10 Reasons to Disown GameStop

Shares of GameStop (NYSE: GME  ) hit a fresh 52-week high yesterday, after Janney analyst Tony Wible issued a bullish note singling out the 10 reasons to own the video game retailer.

I don't see it that way. GameStop's stock is still trading 60% off its 2007 high, and there is little reason to believe that the company will be as relevant in the digital distribution model that the industry is moving toward as GameStop was in the bricks-and-mortar realm.

Let's go over the flaws in Wible's bullish arguments.

1. Loyalty
Wible points out that GameStop has signed up more than 8 million users to the largely free PowerUp Rewards customer loyalty program it launched last year. So? Didn't Blockbuster have contact information for tens of millions of couch potatoes before filing for bankruptcy?

2. Digital investments
GameStop is trying to slip its dinosaur bones into a new body with recent digital gaming acquisitions. It is the right approach, but financial journalists playing this up as a shot for GameStop to be the Netflix (Nasdaq: NFLX  ) of gaming are either naive or missing the bigger picture. Are they not aware that Valve's Steam and hungrier upstarts are already out there?

This isn't Hollywood, where fragmented movie studios and home theater appliance makers didn't come together until Netflix figured it out for them. Companies have their own ecosystems. Apple (Nasdaq: AAPL  ) doesn't need anybody else to man the App Store it uses to feed more than 100 million iOS-powered gadgets. Why should Microsoft (Nasdaq: MSFT  ) share the wealth of its successful Xbox Live marketplace with a middleman? Activision Blizzard's (Nasdaq: ATVI  ) revamped Battle.net this past summer, so that it would be its own gatekeeper.

3. Hardware trojan horse
GameStop's plan to sell refurbished tablets -- or possibly introduce a dedicated gaming tablet -- isn't going to change the fact that the companies behind the operating systems are the ones that control the digital distribution.

4. New product cycle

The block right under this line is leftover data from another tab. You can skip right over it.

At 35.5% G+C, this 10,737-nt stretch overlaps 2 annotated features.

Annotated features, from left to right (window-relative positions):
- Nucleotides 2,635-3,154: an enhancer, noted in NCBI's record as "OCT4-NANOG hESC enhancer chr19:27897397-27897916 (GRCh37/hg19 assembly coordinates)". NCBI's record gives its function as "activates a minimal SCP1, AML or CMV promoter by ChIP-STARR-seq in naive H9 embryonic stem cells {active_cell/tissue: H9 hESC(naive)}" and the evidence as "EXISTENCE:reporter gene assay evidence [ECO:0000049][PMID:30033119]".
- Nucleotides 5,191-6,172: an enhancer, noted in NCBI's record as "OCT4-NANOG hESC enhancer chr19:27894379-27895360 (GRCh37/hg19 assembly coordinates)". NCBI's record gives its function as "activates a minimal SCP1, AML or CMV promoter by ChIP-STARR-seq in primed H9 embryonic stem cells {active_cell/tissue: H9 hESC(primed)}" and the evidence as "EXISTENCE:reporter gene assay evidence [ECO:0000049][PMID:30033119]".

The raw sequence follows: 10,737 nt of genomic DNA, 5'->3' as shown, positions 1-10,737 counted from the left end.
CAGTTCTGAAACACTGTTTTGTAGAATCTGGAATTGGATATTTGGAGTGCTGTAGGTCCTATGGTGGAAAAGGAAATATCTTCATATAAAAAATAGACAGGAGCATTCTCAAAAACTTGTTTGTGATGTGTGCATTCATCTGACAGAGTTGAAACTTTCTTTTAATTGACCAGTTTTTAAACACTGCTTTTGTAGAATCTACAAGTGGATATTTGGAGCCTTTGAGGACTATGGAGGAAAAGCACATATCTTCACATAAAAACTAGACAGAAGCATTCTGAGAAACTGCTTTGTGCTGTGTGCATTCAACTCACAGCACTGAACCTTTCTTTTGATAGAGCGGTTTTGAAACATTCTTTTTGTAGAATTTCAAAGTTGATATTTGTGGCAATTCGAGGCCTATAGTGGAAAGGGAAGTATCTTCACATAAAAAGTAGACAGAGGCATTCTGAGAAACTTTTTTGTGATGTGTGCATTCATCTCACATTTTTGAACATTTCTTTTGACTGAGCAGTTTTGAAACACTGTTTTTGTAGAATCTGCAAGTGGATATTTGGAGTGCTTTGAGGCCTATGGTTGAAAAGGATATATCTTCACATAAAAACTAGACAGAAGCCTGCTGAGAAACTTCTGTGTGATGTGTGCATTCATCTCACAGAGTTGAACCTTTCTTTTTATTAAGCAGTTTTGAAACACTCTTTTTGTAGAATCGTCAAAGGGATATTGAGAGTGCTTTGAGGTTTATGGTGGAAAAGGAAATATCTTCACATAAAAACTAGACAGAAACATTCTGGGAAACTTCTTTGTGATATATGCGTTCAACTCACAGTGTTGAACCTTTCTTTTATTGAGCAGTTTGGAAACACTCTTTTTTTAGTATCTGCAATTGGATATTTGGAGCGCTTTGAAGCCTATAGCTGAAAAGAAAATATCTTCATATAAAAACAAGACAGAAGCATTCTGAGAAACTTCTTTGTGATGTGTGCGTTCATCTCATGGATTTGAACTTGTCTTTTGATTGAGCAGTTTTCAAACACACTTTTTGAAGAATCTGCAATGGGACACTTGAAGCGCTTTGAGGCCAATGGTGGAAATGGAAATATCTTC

Every few years, the big three hardware players refresh their product lines. We saw it in the handheld space with last month's 3DS debut. Microsoft and Sony (NYSE: SNE  ) also rolled out motion-based controllers to breathe new life into their console platforms late last year.

This may all be true, but GameStop's leanest margins come from hardware, which accounted for a mere 7% of last year's gross profit. The thicker markups come in software and used games and gear.

Have you seen the 3DS? There are some flagship games, but its neater features are the ability to download 3-D movie trailers or stream Netflix. GameStop will be less relevant there. Besides -- after seeing used video game products account for 26% of the revenue mix but 46% of the gross profit -- why are GameStop bulls not worried that you can't resell digital downloads?

5. Cash flow and buyback
GameStop generated cash flow in excess of $590 million last year, and it's been aggressive with buybacks. There's nothing to knock on either front, but it's important to note that healthy cash flow is the byproduct of a store model that is unlikely to last. Blockbuster stores were once cash cows. Really.

6. LBO potential
GameStop's juicy cash flows and cheap valuation make it an attractive private equity buyout target, but don't these firms also buy companies that they feel they can flip for even more later?

GameStop doesn't fit the bill. Private equity has seen the error of buying CD stores, video rental chains, and now bookstores as traditional media caves to the digital revolution. Video games are next.

7. Riggio overhang and management responsiveness
Wible argues that chain founder and Barnes & Noble (NYSE: BKS  ) chairman Leonard Riggio has cashed out of most of his GameStop position. Wible also feels that new management is more responsive to investors.

This would be great if GameStop has growth catalysts cooking, but digital sales accounted for just 3% of revenue last year, so these won't be moving the needle anytime soon.

8. Short ratio
Longs love shorts, and with 26% of GameStop's shares sold short it does open the door to a short squeeze. Once again, what's the driver to trigger that kind of rally? If a bullish Janney note or overbidding everyone else for digital acquisitions are enough to send the shares to a new 52-week high, gravity can also cut the other way just as easily.

9. Holder concentration
With GameStop's 15 largest holders owning 72% of the company, the thin float can move shares higher in a hurry. But investors who have seen their investment cut in half over the past few years know that this is a two-way street.

10. Technical break-out
Janney's chartist sees the potential for a technical breakout. These technical swings may be lucrative in the short run, but fundamentals rule the long run. Even some of GameStop's most ardent bulls are unsure of where the company will be a in a few years.

Would you be a buyer or a seller of GameStop here? Share your thoughts in the comment box below.